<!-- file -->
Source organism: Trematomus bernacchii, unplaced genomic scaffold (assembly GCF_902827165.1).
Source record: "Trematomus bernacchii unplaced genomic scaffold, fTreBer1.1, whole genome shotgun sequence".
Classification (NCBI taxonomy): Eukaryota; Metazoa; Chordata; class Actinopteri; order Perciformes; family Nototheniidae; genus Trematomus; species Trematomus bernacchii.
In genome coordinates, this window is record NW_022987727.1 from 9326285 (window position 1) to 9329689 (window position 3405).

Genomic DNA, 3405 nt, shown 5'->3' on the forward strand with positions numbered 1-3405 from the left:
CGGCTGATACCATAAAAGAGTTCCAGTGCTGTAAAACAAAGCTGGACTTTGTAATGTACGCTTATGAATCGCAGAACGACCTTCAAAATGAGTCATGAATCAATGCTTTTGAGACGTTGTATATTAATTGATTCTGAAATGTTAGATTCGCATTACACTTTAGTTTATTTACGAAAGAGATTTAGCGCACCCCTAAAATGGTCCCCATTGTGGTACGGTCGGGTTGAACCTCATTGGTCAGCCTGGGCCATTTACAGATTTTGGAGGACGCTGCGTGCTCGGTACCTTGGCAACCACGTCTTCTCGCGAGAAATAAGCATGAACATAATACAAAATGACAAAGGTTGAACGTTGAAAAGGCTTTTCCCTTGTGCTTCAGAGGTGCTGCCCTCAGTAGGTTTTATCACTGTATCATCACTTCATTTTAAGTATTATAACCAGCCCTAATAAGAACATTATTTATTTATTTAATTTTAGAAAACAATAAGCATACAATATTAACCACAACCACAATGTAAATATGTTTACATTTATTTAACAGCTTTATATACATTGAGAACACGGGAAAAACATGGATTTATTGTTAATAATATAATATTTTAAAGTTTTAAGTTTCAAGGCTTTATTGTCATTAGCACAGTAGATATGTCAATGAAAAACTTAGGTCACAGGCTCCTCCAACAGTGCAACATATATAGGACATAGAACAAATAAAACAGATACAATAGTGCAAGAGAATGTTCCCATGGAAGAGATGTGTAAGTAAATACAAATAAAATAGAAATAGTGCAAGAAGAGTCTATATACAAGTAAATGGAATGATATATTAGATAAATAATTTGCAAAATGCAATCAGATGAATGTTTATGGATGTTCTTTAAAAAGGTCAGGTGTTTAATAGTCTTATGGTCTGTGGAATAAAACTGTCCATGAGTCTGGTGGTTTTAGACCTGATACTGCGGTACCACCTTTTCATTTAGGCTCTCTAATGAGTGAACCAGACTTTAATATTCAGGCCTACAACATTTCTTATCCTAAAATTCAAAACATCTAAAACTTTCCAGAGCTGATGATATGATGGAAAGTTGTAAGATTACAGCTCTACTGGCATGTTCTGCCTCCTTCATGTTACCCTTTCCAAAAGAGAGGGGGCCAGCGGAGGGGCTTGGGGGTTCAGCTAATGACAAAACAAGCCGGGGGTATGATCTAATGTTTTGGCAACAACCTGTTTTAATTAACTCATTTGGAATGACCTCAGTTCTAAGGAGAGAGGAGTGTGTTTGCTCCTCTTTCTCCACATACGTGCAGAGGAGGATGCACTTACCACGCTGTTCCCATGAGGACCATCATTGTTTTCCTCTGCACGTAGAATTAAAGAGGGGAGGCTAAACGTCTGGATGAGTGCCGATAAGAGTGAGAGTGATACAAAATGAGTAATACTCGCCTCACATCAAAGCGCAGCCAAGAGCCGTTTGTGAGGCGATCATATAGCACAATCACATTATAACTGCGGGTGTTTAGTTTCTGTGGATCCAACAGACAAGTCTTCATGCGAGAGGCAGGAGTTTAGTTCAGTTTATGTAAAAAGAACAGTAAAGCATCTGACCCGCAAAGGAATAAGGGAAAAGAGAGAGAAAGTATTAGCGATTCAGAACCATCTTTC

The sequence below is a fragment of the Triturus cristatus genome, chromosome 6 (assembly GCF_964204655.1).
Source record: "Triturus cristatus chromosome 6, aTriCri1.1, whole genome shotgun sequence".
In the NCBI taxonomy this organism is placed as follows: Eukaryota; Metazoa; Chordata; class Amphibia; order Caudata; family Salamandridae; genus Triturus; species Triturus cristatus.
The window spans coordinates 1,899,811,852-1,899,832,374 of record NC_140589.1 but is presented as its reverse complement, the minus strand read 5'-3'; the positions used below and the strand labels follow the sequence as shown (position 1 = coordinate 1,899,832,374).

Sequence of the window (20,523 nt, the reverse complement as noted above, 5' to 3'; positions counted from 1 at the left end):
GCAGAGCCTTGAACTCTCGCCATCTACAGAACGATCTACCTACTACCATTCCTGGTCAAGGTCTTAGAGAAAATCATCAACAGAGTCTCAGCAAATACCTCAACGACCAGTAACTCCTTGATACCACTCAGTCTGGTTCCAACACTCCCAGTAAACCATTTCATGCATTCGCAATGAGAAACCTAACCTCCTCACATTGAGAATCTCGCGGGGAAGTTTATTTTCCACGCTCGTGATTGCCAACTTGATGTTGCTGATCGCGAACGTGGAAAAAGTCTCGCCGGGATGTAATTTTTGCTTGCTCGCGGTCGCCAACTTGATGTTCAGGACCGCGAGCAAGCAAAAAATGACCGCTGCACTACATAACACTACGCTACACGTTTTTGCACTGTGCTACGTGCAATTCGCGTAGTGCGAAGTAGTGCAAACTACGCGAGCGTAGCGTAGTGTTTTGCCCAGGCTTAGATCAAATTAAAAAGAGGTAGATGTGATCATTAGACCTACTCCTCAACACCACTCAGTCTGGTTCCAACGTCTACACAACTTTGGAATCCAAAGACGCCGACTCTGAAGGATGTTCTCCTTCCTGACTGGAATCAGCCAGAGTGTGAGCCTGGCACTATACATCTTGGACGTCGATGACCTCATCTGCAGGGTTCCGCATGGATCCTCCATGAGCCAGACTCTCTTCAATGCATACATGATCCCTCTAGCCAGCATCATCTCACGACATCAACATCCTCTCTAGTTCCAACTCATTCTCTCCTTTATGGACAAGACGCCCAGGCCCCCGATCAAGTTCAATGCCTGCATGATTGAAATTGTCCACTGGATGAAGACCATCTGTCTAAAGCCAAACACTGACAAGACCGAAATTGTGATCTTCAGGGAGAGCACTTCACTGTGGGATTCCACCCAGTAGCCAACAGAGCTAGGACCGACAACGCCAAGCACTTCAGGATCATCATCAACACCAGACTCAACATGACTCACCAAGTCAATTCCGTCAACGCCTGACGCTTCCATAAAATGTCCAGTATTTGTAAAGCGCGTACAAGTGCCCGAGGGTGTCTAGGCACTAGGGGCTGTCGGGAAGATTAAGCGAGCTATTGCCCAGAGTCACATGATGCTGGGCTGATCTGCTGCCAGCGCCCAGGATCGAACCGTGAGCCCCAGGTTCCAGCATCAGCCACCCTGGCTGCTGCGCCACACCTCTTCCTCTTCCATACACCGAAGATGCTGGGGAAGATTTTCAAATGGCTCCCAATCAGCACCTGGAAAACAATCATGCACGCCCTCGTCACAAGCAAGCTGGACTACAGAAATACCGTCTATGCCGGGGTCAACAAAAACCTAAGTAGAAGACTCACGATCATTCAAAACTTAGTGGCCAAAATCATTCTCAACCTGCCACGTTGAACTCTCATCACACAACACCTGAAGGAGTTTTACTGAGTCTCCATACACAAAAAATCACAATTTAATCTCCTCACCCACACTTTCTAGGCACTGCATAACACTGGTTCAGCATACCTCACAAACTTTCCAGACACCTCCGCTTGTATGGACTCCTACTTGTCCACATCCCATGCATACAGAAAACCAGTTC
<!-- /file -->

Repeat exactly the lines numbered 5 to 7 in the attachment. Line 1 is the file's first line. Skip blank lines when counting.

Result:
Genomic DNA, 3405 nt, shown 5'->3' on the forward strand with positions numbered 1-3405 from the left:
CGGCTGATACCATAAAAGAGTTCCAGTGCTGTAAAACAAAGCTGGACTTTGTAATGTACGCTTATGAATCGCAGAACGACCTTCAAAATGAGTCATGAATCAATGCTTTTGAGACGTTGTATATTAATTGATTCTGAAATGTTAGATTCGCATTACACTTTAGTTTATTTACGAAAGAGATTTAGCGCACCCCTAAAATGGTCCCCATTGTGGTACGGTCGGGTTGAACCTCATTGGTCAGCCTGGGCCATTTACAGATTTTGGAGGACGCTGCGTGCTCGGTACCTTGGCAACCACGTCTTCTCGCGAGAAATAAGCATGAACATAATACAAAATGACAAAGGTTGAACGTTGAAAAGGCTTTTCCCTTGTGCTTCAGAGGTGCTGCCCTCAGTAGGTTTTATCACTGTATCATCACTTCATTTTAAGTATTATAACCAGCCCTAATAAGAACATTATTTATTTATTTAATTTTAGAAAACAATAAGCATACAATATTAACCACAACCACAATGTAAATATGTTTACATTTATTTAACAGCTTTATATACATTGAGAACACGGGAAAAACATGGATTTATTGTTAATAATATAATATTTTAAAGTTTTAAGTTTCAAGGCTTTATTGTCATTAGCACAGTAGATATGTCAATGAAAAACTTAGGTCACAGGCTCCTCCAACAGTGCAACATATATAGGACATAGAACAAATAAAACAGATACAATAGTGCAAGAGAATGTTCCCATGGAAGAGATGTGTAAGTAAATACAAATAAAATAGAAATAGTGCAAGAAGAGTCTATATACAAGTAAATGGAATGATATATTAGATAAATAATTTGCAAAATGCAATCAGATGAATGTTTATGGATGTTCTTTAAAAAGGTCAGGTGTTTAATAGTCTTATGGTCTGTGGAATAAAACTGTCCATGAGTCTGGTGGTTTTAGACCTGATACTGCGGTACCACCTTTTCATTTAGGCTCTCTAATGAGTGAACCAGACTTTAATATTCAGGCCTACAACATTTCTTATCCTAAAATTCAAAACATCTAAAACTTTCCAGAGCTGATGATATGATGGAAAGTTGTAAGATTACAGCTCTACTGGCATGTTCTGCCTCCTTCATGTTACCCTTTCCAAAAGAGAGGGGGCCAGCGGAGGGGCTTGGGGGTTCAGCTAATGACAAAACAAGCCGGGGGTATGATCTAATGTTTTGGCAACAACCTGTTTTAATTAACTCATTTGGAATGACCTCAGTTCTAAGGAGAGAGGAGTGTGTTTGCTCCTCTTTCTCCACATACGTGCAGAGGAGGATGCACTTACCACGCTGTTCCCATGAGGACCATCATTGTTTTCCTCTGCACGTAGAATTAAAGAGGGGAGGCTAAACGTCTGGATGAGTGCCGATAAGAGTGAGAGTGATACAAAATGAGTAATACTCGCCTCACATCAAAGCGCAGCCAAGAGCCGTTTGTGAGGCGATCATATAGCACAATCACATTATAACTGCGGGTGTTTAGTTTCTGTGGATCCAACAGACAAGTCTTCATGCGAGAGGCAGGAGTTTAGTTCAGTTTATGTAAAAAGAACAGTAAAGCATCTGACCCGCAAAGGAATAAGGGAAAAGAGAGAGAAAGTATTAGCGATTCAGAACCATCTTTC

The sequence below is a fragment of the Triturus cristatus genome, chromosome 6 (assembly GCF_964204655.1).